As this might suggest, one of the strongest aspects of “The Student” is that, while its view of Venya’s beliefs is decidedly skeptical, it doesn’t ridicule him or suggest that others are immune to his Biblical zealotry. As he becomes more vocal, he gains one disciple. A crippled boy named Grigory (Aleksandr Gorchilin), who’s taunted and abused by the other kids, accepts Venya’s friendship and allows him to try some spiritual healing on him. He also develops a crush that will become very problematic.

Though everything Venya proclaims is offered with Bible quotes to back it up, his faith is clearly of his own making, and of a stronger potency than more conventional varieties. When an Orthodox priest tries to engage him in dialogue, the boy shows his fierce contempt for forms of faith less ferocious and uncompromising than his own.

But his greatest opponent is Elena, who develops a mild form of mania herself when Venya’s challenges prod her to spend most of her spare time reading up on Christianity in order to refute his arguments. And it’s her biology class that enrages him most. When she teaches that homosexuality is a natural expression of sexuality, and tries to demonstrate the use of condoms with carrots, he strips naked and storms through the classroom ranting against her until the principal runs in to stop the commotion.

When the subject is evolution, Venya stages his classroom rampage dressed in a gorilla suit—shades of “Toni Erdmann”—and scores a victory of sorts when the principal, intervening yet again, wonders if the school perhaps should teach the Biblical account of creation alongside Darwin’s ideas.

Elena remains commendably sanguine through many such insults to reason—until she explodes under that portrait of Putin that all this servile Father worship will inevitably lead to a “totalitarian dictatorship”—but her defenses of homosexuality, feminism and evolution are not finally what light Venya’s fuse. It’s when he discovers that she’s Jewish that he decides she must be stopped, and the deep ugliness of his crusade becomes undeniable as well as physically dangerous.

Though it has elements of satire and moments of comedy, “The Student”—which, at two hours, could stand to be a bit shorter—is a serious, sharply mounted drama that gets more engrossing as it moves along. Serebrennikov’s writing is smart and flavorful, and he gets terrific performances from his cast (the older actors are all Russian screen stars). The director also has a very distinctive style, using extended takes and fluid handheld camerawork that makes the most of Vladislav Opelyants’ attractively naturalistic photography. In all, the film may be the strongest piece of Russian cinema to reach the U.S. since “Leviathan” two years ago.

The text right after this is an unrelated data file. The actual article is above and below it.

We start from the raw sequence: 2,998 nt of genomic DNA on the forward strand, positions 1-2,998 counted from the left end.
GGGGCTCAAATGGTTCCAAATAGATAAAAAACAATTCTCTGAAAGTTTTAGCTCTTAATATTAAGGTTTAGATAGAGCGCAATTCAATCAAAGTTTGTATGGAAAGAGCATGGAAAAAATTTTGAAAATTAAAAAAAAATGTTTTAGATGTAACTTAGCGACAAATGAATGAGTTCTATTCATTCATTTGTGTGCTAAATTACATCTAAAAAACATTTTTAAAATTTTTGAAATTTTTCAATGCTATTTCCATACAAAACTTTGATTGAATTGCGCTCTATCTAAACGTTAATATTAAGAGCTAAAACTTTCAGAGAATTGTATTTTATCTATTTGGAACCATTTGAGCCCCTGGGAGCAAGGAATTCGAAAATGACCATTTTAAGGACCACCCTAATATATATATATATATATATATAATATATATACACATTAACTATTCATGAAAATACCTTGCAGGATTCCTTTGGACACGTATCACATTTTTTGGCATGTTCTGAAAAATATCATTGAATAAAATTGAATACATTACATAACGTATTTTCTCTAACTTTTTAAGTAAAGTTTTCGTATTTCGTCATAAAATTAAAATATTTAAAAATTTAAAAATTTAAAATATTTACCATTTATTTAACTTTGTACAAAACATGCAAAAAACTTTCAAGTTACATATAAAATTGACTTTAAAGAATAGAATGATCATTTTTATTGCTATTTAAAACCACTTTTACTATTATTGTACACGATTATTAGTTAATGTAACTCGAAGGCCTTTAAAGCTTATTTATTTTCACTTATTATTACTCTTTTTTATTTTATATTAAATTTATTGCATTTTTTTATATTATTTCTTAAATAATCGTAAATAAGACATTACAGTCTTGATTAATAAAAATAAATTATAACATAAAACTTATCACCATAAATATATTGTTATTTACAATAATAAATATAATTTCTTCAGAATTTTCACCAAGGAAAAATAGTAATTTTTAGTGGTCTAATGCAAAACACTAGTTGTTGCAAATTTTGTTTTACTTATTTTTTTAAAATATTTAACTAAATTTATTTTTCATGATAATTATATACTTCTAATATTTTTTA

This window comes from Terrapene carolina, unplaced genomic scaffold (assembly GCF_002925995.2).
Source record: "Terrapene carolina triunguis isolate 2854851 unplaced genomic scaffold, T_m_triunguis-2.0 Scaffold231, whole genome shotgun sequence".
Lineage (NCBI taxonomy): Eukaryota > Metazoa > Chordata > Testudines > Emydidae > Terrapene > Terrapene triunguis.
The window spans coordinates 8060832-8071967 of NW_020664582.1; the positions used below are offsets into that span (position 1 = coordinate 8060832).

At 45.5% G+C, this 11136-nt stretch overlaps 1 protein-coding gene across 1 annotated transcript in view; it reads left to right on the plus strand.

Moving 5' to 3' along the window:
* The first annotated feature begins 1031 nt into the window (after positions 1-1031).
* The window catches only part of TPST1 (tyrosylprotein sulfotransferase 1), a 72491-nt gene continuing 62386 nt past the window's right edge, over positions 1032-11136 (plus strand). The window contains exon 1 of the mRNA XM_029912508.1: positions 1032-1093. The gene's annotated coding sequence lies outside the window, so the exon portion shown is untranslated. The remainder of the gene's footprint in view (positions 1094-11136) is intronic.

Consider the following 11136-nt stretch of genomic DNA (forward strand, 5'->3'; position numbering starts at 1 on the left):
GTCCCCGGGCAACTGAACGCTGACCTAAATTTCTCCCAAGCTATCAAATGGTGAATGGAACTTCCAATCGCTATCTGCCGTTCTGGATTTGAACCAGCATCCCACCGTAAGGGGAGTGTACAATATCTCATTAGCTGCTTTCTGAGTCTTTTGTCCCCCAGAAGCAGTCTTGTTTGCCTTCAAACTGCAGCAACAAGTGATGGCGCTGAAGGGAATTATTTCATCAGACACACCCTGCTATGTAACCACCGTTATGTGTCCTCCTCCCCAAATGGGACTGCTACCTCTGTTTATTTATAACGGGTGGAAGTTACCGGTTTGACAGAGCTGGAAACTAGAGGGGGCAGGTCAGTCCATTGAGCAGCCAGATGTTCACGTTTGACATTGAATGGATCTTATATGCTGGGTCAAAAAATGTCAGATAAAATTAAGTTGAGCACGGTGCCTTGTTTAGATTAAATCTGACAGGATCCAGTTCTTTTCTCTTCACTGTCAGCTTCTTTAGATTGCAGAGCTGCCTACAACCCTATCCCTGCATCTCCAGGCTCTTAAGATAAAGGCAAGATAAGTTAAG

The Immortal Life of Henrietta Lacks


Henrietta Lacks is one of those people who greatly impacted your life and you don’t even know her name. What’s even more fascinating about her story is that she didn’t even know how much good she would do in the world after she died. In 1951, after having five children, Lacks discovered that she had cervical cancer, from which she would pass away at a tragically young age of 31. Without the knowledge of Henrietta or her family, tissue from the tumor that killed her was taken from her body and essentially made immortal at Johns Hopkins. For decades, scientists there had been trying to grow a cell line on which the medical industry could experiment in ways that they couldn’t do with living people. Henrietta Lacks was the key that unlocked the door, leading to decades of medical advancements, including developments in the treatment of polio, Parkinsons, influenza, leukemia, and many more. With the cells named HeLa, most of the world had no idea that it was the biological property of a Virginia mother who changed the world.

George C. Wolfe’s “The Immortal Life of Henrietta Lacks,” premiering on HBO tomorrow night, tells Henrietta’s (Renee Elise Goldsberry) story. Sorta. It also tells the story of journalist Rebecca Skloot (Rose Byrne), the woman who spent a decade researching this strange story and wrote the bestselling book on which this film is based. Sorta. It also tells the story of Deborah Lacks (Oprah Winfrey), Henrietta’s daughter, who has become somewhat obsessed and damaged by the saga of her mother and how little she feels like she knows about a woman who has somehow become the property of the world. Any one of these stories could have worked on their own, but the awkward blending of all three doesn’t work. Rebecca becomes little more than an unnecessary sounding board for Deborah, who could have anchored the story on her own. And, worst of all, it feels like we get to know the woman writing this tale more than the person it’s about. At one point, someone says “This story is crazy enough for three books!” Which makes it both too much and not quite enough for one film.

The Lacks family saga is an amazing one. Not only did Henrietta grow up a young mother without much to her name, but her family tree developed fascinating subplots after her death. Deborah’s obsession with her mother makes her the natural leading lady of this story, but we also meet the aggressive Zakariyya (Reg E. Cathey), a man hardened by a criminal lifestyle into which he might not have fallen if he knew more about his mother. The entire Lacks family becomes bitter and angry over a system that essentially took part of a mother they never really got to know, without anyone’s permission. They became downright paranoid about it, convinced both that John Hopkins had made millions to which they were owed and even that they might have cloned Henrietta. Courtney B. Vance appears as a slimy attorney who tries to take advantage of the Lacks’ family drama.